1% inspiration, 99% perspiration

Craig Graf’s entrepreneurial spirit formed a bridge to success

Craig+Graf+uses+a+variety+of+landscaping+equipment.

Courtesy of Craig Graf

Craig Graf uses a variety of landscaping equipment.

Chase Keller

Success is tough to achieve.

Events, people, and the environment constantly get in the way of finding self-satisfaction. Not only must you play your cards right, but you also need to weave through competition to grow yourself.

Two years ago, Huntley High School senior Craig Graf used the idea of landscaping for others as a side hustle. Now, he is setting his successful landscaping business aside to study business in college.

Graf’s business mentality and strong work ethic helped him succeed in the business world.

“He was showing a lot of entrepreneurial spirit and really great work ethic,” said Sonia Graf, Craig’s mother. “He would get up super early, and he would be proud of the job he did.”

Graf started mowing lawns when he was 13 years old. At the time, working for himself was only a hesitation. He was satisfied with the idea, especially since his father is a business owner, but it was too early to tell. 

Landscaping kept Graf’s interest for years, and he decided to follow through with the entrepreneur idea in early 2020. After quickly picking up two cross-neighborhood accounts for lawn mowing, he was steps away from a dream becoming a reality.

“My parents said ‘you already have two accounts, I wonder what else you can do,’” Graf said. “When 2021 came around, I wanted to see how big I could get it.”

Graf extended his service list going into 2021. The addition of mulch jobs, aeration, and spring cleanups provided interested consumers with many reasons to hire Graf.

Sooner or later, Graf was adding on multiple jobs by using any free time to work.

“When we were hybrid, I was blended [during] fourth hour and had lunch [during] sixth hour, so I would drive around and give people quotes,” Craig said. “I wasn’t getting too many jobs, but I was making a lot of connections.”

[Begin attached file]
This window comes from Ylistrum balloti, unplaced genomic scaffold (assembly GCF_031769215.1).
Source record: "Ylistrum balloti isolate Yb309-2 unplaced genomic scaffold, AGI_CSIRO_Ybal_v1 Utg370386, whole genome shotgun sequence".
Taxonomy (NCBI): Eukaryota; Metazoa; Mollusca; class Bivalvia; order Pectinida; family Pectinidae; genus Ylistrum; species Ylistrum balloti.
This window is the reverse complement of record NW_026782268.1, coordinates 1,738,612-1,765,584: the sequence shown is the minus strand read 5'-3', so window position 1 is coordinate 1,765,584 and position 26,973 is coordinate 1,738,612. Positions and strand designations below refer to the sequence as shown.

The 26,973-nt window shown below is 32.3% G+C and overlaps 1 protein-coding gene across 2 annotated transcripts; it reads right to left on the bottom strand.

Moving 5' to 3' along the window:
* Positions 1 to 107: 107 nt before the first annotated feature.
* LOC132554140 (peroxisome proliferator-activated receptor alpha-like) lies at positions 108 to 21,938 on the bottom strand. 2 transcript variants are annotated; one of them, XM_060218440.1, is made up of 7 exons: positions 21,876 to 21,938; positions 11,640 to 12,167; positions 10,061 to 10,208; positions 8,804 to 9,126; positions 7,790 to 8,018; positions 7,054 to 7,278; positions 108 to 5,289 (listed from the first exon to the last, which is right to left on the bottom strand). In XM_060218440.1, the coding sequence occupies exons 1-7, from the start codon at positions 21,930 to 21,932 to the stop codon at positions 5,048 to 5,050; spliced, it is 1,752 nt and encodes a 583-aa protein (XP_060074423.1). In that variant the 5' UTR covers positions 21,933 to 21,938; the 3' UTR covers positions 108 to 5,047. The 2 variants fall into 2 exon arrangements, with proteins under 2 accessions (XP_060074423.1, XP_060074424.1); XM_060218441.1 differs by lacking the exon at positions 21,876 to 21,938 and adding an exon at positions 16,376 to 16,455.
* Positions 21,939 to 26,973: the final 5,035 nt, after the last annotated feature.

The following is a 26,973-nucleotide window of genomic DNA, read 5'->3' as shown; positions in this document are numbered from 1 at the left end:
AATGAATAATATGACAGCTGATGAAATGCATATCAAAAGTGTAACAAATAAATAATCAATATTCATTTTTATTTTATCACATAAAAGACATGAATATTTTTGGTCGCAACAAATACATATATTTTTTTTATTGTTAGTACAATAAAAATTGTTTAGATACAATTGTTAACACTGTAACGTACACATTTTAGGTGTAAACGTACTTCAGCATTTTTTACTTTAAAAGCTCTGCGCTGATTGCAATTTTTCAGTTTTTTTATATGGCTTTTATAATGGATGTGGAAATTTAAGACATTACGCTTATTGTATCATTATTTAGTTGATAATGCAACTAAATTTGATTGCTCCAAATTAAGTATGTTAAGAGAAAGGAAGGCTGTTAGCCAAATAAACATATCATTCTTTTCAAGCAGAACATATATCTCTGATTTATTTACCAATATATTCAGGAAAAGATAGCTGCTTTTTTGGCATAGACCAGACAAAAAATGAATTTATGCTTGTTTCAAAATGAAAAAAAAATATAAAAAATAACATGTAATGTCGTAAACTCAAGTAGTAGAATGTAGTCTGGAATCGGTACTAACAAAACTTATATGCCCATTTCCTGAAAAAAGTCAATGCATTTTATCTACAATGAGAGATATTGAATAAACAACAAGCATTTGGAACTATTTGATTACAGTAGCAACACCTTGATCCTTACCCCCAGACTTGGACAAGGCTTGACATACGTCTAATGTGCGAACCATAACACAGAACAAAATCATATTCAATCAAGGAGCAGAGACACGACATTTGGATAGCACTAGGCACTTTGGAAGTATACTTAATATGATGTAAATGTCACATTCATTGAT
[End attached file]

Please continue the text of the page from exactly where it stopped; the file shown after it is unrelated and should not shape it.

When the 2020-21 school year came to an end, Graf would work 60-hour weeks, splitting up time between his business and his part-time job. His schedule went smoothly up until his senior year started when he had to push all of his jobs to the weekend.

“School was a pain,” Graf said. “I had to move all of my jobs to the weekend, so I was doing 14 yards [per] weekend, which was super stressful.”

Despite the stress, Graf continued to push through. Around this time, he started advertising for fall aeration, fall spring cleanups, and winter snow plowing jobs. 

When Graf’s college decision came around, he set the landscaping business to the side. He plans to continue his entrepreneurial success, though, as he is majoring in business at Montana State University. 

Graf’s peers believe the hard work and dedication he has put into his craft is clear.

“He has the best work ethic that I’ve ever seen in an entrepreneur,” senior Michael Wright said. “COVID-19 took a toll on the motivation part, but he stuck through it all and handled it pretty well.”

Graf’s parents experienced his success and dedication the most. Summers and weekends consistently included early mornings and late nights, and on some days, he would be out for well over 12 hours.

The inspiration to start a business came from Graf’s father, Todd Graf, who is a very successful entrepreneur

“My dad helped me and told me I could do it,” Graf said. “The inspiration was mostly from my dad, even though he does not care about landscaping.”

The amount of labor, services, and commitment Graf put in was his idea, though. He used creativity, research, and confidence to sell himself and his business to customers.

Success is not easy, but Craig fought through the roadblocks. While the landscaping business is over, his diligence, motivation, and dream to make it big are still there.